If you have done any job searching recently then you are familiar with the long lists of “Required” and “Preferred” experiences that employers provide. These give you a sense of the bare minimum required, as well as some idea of what may set a candidate apart. What is incredibly frustrating is that it is very rare to find a job listing where I meet all of the required specifications and a majority of the preferred. Inevitably, I meet half-to-most of the former and quite a bit of the latter. Unfortunately, this quite often discourages me from even applying!! What if I am the best candidate for that job but reading those lists–and taking the word “required” seriously–takes me out of the running without even an interview?
Early in my life of faith, about 15 years ago, I had an interesting conversation with my father. My father, who had 20+ years of experience as an elder and teacher in the church at the time, posed a hypothetical situation for me. “Son, lets say that we need to expand our church’s leadership team to account for our growing membership. Given the fact that we (as church leaders) desire to be true to the teachings in the New Testament, and specifically its description of who is qualified to be Elders (e.g., 1 Timothy 3:1-7), what do we do if no one fully meets the requirements? What if they meet all but one of the listed specs for leaders but they fail to lead their family well, or they are a relatively new Christian, or they have a temper, or they are divorced and remarried? Do we choose the best available or do we wait until the proper candidate comes along?” If no one meets all the criteria then must we confess that “No one is worthy to lead!”?
To take the matter a step further, what if we assume that the list Paul provides to Timothy was meant to be interpreted as a guide, a list of preferences rather than requirements? If that be the case then are there portions of the list that are of greater relevance than others? Are any of them deal-breakers or is it simply a matter of personal preference and prayer? What’s the criteria for deciding which item should be ranked higher on the list? Whether he knew it or not, my Father had stumbled upon a crucial dilemma for Evangelical Christians, for at the heart of my Father’s question lies the uneasy marriage of the Evangelical’s desire to be “true to the Word” (matters of interpretation & the moral life) and the messy realities of life (sin, loss & redemption).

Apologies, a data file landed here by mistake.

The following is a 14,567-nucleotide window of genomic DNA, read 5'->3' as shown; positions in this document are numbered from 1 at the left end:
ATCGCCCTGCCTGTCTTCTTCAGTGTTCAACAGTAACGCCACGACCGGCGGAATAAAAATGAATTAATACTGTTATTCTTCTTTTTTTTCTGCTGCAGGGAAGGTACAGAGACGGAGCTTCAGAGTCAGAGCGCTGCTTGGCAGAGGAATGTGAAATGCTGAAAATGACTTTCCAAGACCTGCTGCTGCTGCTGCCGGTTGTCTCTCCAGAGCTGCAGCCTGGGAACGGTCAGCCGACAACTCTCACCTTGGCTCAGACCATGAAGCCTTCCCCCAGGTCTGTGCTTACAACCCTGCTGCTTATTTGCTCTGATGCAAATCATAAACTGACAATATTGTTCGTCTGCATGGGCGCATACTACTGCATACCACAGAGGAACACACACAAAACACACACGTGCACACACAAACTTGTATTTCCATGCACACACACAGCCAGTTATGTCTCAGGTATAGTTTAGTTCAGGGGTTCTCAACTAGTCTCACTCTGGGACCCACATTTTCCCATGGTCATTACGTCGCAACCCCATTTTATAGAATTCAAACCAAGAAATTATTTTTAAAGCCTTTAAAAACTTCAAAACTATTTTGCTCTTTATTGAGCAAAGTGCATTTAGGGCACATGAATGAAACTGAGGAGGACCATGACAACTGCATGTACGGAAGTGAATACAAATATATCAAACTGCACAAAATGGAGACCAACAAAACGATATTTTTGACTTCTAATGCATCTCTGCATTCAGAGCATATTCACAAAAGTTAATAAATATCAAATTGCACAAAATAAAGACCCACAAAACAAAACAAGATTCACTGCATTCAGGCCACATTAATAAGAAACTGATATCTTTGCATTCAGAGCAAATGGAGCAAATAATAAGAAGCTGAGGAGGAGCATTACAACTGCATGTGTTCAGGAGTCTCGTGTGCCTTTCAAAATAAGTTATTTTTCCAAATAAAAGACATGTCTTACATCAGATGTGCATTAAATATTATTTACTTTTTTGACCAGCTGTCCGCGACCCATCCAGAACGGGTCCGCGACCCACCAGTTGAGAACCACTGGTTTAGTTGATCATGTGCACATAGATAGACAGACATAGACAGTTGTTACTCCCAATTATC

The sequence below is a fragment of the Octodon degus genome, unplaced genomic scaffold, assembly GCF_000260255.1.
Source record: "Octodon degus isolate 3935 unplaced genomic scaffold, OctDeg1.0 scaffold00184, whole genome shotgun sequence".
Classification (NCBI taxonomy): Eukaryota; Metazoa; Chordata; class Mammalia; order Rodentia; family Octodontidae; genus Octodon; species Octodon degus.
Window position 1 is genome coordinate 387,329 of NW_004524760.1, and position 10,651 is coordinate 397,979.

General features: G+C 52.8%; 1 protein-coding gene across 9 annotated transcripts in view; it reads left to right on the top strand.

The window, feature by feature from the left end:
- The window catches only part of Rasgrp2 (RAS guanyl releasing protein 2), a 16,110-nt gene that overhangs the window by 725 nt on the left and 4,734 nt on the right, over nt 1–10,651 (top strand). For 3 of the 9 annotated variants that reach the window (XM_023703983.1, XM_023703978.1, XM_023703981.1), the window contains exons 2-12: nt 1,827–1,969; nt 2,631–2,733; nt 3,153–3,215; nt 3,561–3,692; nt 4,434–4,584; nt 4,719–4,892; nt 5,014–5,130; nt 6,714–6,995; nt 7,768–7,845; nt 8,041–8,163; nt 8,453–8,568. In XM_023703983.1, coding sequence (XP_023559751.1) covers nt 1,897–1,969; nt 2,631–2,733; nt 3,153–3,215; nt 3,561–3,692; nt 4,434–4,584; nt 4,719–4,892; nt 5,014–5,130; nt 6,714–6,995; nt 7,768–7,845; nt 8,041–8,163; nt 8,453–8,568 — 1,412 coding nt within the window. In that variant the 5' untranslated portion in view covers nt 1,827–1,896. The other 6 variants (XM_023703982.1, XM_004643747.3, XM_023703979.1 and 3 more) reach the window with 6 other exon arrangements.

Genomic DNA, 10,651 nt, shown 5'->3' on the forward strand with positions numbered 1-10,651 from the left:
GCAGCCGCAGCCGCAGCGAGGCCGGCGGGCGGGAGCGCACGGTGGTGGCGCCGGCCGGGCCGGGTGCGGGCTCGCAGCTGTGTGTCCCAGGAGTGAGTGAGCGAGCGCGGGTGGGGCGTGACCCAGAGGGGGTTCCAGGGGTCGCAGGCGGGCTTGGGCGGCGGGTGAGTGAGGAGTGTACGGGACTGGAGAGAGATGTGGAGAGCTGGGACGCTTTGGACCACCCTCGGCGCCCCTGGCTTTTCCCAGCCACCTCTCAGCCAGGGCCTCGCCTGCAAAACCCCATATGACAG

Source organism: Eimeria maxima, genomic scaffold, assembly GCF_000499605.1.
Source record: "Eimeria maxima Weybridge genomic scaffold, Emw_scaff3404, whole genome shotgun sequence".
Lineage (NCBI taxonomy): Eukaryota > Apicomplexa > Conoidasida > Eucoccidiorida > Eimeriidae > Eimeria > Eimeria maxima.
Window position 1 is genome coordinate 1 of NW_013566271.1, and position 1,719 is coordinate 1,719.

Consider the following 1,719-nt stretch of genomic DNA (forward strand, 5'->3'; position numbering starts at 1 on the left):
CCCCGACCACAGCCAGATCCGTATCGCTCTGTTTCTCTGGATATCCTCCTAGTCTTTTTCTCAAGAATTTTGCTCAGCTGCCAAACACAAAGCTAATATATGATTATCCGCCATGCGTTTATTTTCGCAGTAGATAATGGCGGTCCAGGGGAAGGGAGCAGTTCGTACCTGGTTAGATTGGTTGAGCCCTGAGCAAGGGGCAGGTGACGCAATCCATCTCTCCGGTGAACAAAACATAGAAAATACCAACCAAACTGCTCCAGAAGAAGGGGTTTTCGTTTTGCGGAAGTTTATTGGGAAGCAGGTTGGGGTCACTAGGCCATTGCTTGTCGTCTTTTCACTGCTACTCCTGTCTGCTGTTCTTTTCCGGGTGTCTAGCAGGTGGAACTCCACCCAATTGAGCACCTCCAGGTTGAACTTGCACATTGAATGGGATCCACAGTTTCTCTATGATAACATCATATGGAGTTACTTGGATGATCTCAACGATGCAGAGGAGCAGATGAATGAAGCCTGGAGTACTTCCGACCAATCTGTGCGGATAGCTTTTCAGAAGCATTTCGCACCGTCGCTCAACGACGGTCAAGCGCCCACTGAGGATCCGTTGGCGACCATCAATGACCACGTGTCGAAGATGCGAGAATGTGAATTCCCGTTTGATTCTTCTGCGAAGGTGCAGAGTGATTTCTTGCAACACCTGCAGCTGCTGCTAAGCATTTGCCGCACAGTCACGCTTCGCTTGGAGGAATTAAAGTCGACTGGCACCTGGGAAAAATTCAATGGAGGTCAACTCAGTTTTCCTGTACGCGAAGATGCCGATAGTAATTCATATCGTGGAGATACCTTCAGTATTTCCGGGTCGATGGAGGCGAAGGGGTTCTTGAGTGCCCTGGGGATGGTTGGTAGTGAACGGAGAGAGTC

Over the past 15 years I have discovered that Evangelicals are perversely preoccupied with this question of “Who is Worthy?” and we ask it in a multitude of ways.
As an academic, I attended a national conference of Evangelical scholars, a theological society if you will. Nearly every one of the 7 years that I attended these conferences there was a (disturbingly large) minority of members that banded together to ask the Society to redefine who should be a part of this group and who should not. Their rationale for this behavior was invariably their concern for preserving the faith from heresy (false beliefs), they were concerned with being true to the Word. But this kind of behavior, unchecked, only leads to one person, alone, standing on their soapbox preaching to no one. So the question is raised: What beliefs make one worthy?
For that matter, what makes one worthy to serve in the church in general? If you are a convicted felon can you no longer teach Sunday School? If you suffer a divorce can you no longer lead worship? If you physically assault someone can you ever lead the youth again? If you are a pastor who steals from your church can you ever lead again? What about adultery, lust, serious doubts about the faith, depression….
The only answer to the question “Who is Worthy?” is: NO ONE IS WORTHY. What is needed is a little perspective.